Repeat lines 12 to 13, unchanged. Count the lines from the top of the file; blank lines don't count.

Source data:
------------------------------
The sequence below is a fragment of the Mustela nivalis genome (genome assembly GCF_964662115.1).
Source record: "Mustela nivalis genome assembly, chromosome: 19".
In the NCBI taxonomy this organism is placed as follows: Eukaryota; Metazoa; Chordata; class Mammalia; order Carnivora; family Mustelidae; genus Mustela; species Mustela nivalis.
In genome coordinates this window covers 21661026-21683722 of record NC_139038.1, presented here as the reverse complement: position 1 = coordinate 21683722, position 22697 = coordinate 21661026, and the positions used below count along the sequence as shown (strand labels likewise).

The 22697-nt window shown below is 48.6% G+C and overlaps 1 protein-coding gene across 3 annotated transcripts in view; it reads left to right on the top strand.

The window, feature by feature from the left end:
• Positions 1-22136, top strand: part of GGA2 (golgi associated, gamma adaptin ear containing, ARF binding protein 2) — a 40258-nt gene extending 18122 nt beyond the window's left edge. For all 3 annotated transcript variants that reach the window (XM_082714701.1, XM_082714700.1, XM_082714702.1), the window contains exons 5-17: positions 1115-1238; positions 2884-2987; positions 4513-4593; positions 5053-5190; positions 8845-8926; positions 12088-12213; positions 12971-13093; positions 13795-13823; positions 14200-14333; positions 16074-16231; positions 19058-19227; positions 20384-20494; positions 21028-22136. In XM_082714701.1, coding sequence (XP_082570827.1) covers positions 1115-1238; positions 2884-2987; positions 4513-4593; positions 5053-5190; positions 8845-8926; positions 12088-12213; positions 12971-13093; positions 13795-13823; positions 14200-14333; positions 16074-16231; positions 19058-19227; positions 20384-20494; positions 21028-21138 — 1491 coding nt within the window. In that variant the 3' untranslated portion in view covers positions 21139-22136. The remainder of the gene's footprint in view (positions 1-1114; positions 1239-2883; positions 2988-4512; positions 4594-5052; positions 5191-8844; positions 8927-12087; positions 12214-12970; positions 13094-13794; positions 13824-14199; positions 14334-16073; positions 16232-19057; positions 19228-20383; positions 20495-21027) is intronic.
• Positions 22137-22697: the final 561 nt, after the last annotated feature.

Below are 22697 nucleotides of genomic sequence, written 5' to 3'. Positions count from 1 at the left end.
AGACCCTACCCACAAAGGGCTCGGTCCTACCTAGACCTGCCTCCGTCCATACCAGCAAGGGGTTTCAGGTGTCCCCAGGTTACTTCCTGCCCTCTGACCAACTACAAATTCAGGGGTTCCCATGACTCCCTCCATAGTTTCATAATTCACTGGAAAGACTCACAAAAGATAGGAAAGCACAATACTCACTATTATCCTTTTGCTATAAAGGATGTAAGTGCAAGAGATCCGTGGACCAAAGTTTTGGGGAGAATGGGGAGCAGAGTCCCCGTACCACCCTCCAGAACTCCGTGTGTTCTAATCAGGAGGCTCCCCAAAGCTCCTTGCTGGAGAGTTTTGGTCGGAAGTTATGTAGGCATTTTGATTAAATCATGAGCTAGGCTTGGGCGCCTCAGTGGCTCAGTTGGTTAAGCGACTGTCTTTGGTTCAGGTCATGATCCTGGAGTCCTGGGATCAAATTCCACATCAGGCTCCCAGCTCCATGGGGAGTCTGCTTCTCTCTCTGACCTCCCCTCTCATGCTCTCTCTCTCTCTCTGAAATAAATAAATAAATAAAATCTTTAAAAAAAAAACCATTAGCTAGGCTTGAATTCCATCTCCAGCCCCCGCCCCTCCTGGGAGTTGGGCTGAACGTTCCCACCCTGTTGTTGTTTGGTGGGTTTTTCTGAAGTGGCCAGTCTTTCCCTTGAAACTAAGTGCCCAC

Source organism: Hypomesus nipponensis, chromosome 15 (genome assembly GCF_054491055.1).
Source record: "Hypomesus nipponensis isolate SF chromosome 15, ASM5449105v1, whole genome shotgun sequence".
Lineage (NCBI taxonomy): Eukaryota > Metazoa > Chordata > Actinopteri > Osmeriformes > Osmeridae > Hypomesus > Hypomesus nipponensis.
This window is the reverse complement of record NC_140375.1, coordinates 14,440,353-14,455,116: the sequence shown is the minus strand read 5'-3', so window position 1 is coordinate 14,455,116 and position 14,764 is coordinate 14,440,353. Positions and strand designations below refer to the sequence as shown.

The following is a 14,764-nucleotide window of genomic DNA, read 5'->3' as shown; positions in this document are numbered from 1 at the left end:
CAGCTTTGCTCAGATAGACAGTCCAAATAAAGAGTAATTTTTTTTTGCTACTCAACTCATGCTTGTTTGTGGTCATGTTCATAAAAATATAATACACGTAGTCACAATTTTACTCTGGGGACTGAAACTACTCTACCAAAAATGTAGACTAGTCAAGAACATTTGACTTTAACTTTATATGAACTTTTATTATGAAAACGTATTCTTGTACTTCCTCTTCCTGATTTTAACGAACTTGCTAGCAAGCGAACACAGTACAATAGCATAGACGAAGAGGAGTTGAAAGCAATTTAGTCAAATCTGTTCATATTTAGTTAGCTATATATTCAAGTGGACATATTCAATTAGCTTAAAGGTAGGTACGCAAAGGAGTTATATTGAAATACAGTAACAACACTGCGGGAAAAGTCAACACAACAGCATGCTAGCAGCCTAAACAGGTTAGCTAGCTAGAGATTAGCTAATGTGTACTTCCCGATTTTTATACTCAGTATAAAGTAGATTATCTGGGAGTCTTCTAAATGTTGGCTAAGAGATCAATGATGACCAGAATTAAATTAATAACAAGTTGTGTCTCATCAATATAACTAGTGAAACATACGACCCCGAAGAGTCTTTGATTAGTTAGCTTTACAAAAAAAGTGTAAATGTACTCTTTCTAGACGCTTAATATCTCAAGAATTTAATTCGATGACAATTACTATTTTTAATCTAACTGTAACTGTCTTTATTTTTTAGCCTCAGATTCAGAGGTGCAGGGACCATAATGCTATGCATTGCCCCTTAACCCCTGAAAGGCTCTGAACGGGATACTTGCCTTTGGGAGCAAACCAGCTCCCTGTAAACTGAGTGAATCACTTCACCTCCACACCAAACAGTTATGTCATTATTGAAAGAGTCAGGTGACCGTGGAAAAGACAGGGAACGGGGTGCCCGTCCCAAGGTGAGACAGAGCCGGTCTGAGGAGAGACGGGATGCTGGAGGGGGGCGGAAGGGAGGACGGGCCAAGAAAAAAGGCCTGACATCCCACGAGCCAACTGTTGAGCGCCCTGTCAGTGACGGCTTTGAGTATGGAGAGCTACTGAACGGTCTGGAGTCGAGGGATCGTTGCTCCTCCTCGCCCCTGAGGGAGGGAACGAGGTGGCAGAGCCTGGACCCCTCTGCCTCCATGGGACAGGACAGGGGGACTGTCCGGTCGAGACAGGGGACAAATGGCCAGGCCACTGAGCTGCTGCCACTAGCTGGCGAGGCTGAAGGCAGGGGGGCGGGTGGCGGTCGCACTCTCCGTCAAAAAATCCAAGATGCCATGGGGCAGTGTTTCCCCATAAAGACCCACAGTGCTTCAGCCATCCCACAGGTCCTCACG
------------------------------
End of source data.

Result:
Source record: "Hypomesus nipponensis isolate SF chromosome 15, ASM5449105v1, whole genome shotgun sequence".
Lineage (NCBI taxonomy): Eukaryota > Metazoa > Chordata > Actinopteri > Osmeriformes > Osmeridae > Hypomesus > Hypomesus nipponensis.